(i) (U) Engaging in unauthorized employment;
(ii) (U) Enrolling in a course of academic study, if such study is not authorized for that nonimmigrant classification (e.g. B status);
(iii) (U) A nonimmigrant in B or F status, or any other status prohibiting immigrant intent, marrying a United States citizen or lawful permanent resident and taking up residence in the United States; or
(iv) (U) Undertaking any other activity for which a change of status or an adjustment of status would be required, without the benefit of such a change or adjustment.
(3) (U) After 90 Days: If an alien violates or engages in conduct inconsistent with his or her nonimmigrant status more than 90 days after entry into the United States, no presumption of willful misrepresentation arises. However, if the facts in the case give you reasonable belief that the alien misrepresented his or her purpose of travel at the time of the visa application or application for admission, you must request an AO from CA/VO/L/A. (See 9 FAM 302.9-4(C)(2)). ”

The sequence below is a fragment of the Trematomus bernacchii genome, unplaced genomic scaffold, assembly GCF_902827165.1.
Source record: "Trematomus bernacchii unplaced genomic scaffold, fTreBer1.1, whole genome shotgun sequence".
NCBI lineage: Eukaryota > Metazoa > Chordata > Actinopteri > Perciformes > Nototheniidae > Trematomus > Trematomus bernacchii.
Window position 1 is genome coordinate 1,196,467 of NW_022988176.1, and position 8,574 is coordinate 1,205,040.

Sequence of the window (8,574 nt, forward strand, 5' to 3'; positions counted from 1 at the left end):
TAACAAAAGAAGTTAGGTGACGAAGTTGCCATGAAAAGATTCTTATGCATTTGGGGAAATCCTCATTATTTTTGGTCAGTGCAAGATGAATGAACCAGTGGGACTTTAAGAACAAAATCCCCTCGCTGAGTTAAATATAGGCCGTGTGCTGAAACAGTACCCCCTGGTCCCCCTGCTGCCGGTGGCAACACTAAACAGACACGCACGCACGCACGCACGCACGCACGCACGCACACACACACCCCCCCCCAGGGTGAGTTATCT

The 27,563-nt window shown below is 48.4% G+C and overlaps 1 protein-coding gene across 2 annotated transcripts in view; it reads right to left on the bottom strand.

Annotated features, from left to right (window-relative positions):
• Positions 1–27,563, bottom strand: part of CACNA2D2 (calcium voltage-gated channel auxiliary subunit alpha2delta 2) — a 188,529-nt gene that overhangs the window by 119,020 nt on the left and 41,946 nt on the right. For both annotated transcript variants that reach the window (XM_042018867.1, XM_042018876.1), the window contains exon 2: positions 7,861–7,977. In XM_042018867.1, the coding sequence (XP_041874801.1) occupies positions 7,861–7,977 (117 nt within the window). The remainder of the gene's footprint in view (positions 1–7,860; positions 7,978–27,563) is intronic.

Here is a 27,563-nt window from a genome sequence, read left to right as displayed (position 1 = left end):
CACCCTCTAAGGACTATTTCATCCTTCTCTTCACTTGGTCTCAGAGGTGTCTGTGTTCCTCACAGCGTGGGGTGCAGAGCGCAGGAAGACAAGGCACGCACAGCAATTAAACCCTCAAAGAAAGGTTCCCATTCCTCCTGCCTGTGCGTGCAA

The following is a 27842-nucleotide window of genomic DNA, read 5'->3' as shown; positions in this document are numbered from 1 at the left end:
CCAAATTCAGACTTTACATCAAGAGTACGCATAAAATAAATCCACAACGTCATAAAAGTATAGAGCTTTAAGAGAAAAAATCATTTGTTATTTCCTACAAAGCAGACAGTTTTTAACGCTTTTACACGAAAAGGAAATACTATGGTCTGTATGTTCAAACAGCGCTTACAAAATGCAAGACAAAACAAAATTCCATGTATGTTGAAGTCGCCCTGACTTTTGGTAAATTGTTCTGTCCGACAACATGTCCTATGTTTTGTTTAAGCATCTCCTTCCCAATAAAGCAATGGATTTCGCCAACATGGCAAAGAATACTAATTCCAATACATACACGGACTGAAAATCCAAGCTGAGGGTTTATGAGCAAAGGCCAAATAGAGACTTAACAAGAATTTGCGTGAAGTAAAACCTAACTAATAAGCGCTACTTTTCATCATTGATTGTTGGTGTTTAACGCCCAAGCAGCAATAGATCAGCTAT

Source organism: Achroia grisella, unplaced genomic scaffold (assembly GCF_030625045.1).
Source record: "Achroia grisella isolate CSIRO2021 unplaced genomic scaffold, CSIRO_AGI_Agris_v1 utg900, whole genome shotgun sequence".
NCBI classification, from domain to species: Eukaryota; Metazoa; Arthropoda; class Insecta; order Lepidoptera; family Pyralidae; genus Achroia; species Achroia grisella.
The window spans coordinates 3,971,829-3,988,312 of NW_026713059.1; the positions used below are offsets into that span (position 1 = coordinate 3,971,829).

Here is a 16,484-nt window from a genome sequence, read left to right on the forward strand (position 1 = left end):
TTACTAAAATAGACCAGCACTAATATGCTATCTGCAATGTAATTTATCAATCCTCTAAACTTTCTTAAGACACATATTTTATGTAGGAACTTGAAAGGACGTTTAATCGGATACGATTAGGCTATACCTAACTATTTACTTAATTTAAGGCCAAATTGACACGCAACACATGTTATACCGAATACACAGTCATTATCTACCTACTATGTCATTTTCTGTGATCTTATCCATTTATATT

A blog entry at www.bibdaily.com contains links to both the old and the new versions here: https://goo.gl/oGFvN7
Before making any changes or plans regarding travel, career or marriage, please consult with an attorney at Ware|Immigration regarding this important policy change!
Copyright 2017 Ware|Immigration, all rights reserved.